07.29.06

Salomon Torres Left His Hate In San Francisco

Posted in Baseball at 12:18 pm by

And know we know why Shea Hillenbrand’s addition to the Giants couldn’t possibly have caused any chemistry problems. From the SF Chronicle’s Henry Schulman (link copped from Repoz and Baseball Think Factory)


“If I could beg, I would beg. Send me where you want, but not to San Francisco,” said Pirates reliever Salomon Torres, who stressed he loves the city and people. He even made peace with Bonds and they chatted Friday. But Torres had such a rotten time in San Francisco, from 1993-95, the idea of going back revolts him.

“A terrible feeling went through my body because all of a sudden all the bad memories that I have, especially from ’94 and ’95, somehow I relived them in a matter of seconds,” Torres said. “It was a very difficult time for me, in part because of lack of experience and different issues I had to deal with, with Barry, at the time. It made my life miserable.”

Torres said he asked for a trade because Bonds often berated him. The Giants eventually sent him to Seattle.

“Many times I cried myself to sleep, because I was looking for a brother on the team, a mentor who could help me out, coming from another country, a different culture and all that,” the Dominican Republic native said. “I didn’t get that, because the clubhouse was very divided at the time and I was in the middle of it.”

“By far, that’s the worst time I had in my career,” Torres said, referring to his dealings with Felipe Alou. “It prompted my (temporary) retirement. He didn’t treat me the way I felt he should have been treating me. … He never went straight to me and told me what was going on, and I resent him for that.

“I don’t want to relive what I went through, especially in ’97 with the Expos with Felipe. I have the utmost respect for him, but if I stay away from him, it’s better. I’m just looking for my future sanity.”

Though Jason Stark and a few chat radio hounds were howling about the likelihood of Wily Mo Pena being traded, the Boston Herald’s Michael Silverman claims Coco Crisp is the Red Sox outfielder who might be dealt.

In order to add another starter to the rotation for the remainder of this season and possibly beyond, the Red Sox are making two-thirds of their starting outfield – center fielder Coco Crisp and right fielder Trot Nixon – available to other teams while also making it clear that young pitchers Jonathan Papelbon, Jon Lester, Craig Hansen and Manny Delcarmen are not going anywhere.

A major league source yesterday said the Red Sox had recently made a concrete offer that included Crisp to another team for a starter.

Crisp™s availability can be read any number of ways. The 26-year-old is having a mildly disappointing season so far – .275 batting average and 11 stolen bases after his 2-for-4 effort in an 8-3 loss to the Los Angeles Angels last night – but his upside is still considered quite high. Cost control is another factor that would make him attractive, considering that he and the Red Sox agreed this April to a three-year contract extension worth $15.5 million, plus an $8 million option for 2010.

Newsday’s Bob Herzog
echoes a Stark claim from yesterday, that the Phillies are looking to move Jon Lieber and Bobby Abreu as a combo platter, and the Yankees might be one of the only suitors with enough of an appetite.

Pledging that he’ll not type the words “Lastings” or “Milledge” again until the Mets prospect is traded, Catfish Stew’s Ken Arneson is less than enthralled with the notion of Barry Zito being traded for Aaron Heilman.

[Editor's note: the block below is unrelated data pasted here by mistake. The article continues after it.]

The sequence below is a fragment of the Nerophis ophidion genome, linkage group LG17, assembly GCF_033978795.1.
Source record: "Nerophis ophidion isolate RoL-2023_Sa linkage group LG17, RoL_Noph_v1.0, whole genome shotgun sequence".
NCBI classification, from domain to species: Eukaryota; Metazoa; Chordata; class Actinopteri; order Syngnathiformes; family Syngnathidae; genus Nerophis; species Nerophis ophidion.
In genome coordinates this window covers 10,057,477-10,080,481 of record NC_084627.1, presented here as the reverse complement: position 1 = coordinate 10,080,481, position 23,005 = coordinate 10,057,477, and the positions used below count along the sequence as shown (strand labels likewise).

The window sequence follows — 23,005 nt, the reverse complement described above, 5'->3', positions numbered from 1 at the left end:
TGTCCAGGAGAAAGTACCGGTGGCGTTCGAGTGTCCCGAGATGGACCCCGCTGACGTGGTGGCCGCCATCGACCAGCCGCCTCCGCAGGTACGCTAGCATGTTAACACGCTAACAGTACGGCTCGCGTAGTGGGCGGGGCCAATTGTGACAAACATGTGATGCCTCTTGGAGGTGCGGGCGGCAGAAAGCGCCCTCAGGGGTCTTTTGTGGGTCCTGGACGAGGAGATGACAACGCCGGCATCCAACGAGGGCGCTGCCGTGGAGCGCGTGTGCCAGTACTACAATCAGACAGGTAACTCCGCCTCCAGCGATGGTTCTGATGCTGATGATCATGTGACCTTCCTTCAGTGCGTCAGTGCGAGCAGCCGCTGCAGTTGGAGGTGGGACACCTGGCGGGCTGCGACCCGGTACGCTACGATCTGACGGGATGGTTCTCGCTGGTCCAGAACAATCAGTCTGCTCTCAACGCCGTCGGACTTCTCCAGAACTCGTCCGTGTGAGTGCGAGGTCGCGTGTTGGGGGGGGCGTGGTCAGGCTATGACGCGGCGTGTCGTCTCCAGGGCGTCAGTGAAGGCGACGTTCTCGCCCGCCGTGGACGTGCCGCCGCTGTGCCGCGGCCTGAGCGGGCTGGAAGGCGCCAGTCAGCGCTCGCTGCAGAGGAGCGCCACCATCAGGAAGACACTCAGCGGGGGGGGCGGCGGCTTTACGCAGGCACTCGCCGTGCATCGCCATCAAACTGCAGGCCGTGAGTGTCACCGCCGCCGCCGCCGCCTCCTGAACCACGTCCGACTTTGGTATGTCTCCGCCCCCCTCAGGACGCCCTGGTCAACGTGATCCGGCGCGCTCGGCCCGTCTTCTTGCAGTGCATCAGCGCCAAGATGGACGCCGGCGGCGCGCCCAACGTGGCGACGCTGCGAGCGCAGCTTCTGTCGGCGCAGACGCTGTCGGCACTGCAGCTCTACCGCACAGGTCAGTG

Heilman is only six months younger than Zito, and he’s accomplished almost nothing in comparison. Olney mentioned Heilman’s “upside”, but Heilman is running out of time for upside. His ERA is 4.47. In a weaker league. As a reliever. If Heilman is the return, I’d much rather keep Zito, try to win this year, and get two draft picks in what is supposed to be a very strong draft class.

The bigger question is a philosophical one: should the A’s trade Zito at all, when they’re still tied for first place with 62 games remaining? Is there any way they could get anything for Zito that wouldn’t decrease their chances of winning the division this year?

It’s an interesting question. The A’s upper farm system is so barren, that it’s hard to imagine the A’s getting much better than they are now in the next couple of years. This may be there best chance to win a division for a while. On the other hand, Zito is probably their best, or only, tool they have to restock the upper levels of the farm system with some talent.

Perhaps the Zito dilemma shouldn’t be viewed in a vacuum. There are ways Beane can improve the A’s in other areas to make up for the loss of Zito, and give the A’s a chance to compete this year and next. For example, I’d like to see the A’s go out and nab a third baseman like Joe Randa, just so they can let Eric Chavez hit the DL and fix his tendonitis with rest. Randa, mediocre as he is, would still easily improve on the .100 batting average that both Chavez and Antonio Perez are putting up there right now. Then maybe you have a healthy Chavez for September.

2 Responses to “Salomon Torres Left His Hate In San Francisco”

  1. MarkBlack says:

    “By far, that’s the worst time I had in my career,” Torres said. “It prompted my (temporary) retirement. He didn’t treat me the way I felt he should have been treating me. … He never went straight to me and told me what was going on, and I resent him for that.”

    The way you quote and clip the article, it appears as though Torres is referring to Bonds in the above, when in fact he’s referring to Alou.

  2. GC says:

    Mark,

    your point is well taken. That was truly sloppy on my part, and rather unfair, to the author, Torres and of course, the Sultan Of Surly. Hopefully the paragraph will be in proper context now that I’ve amended it.

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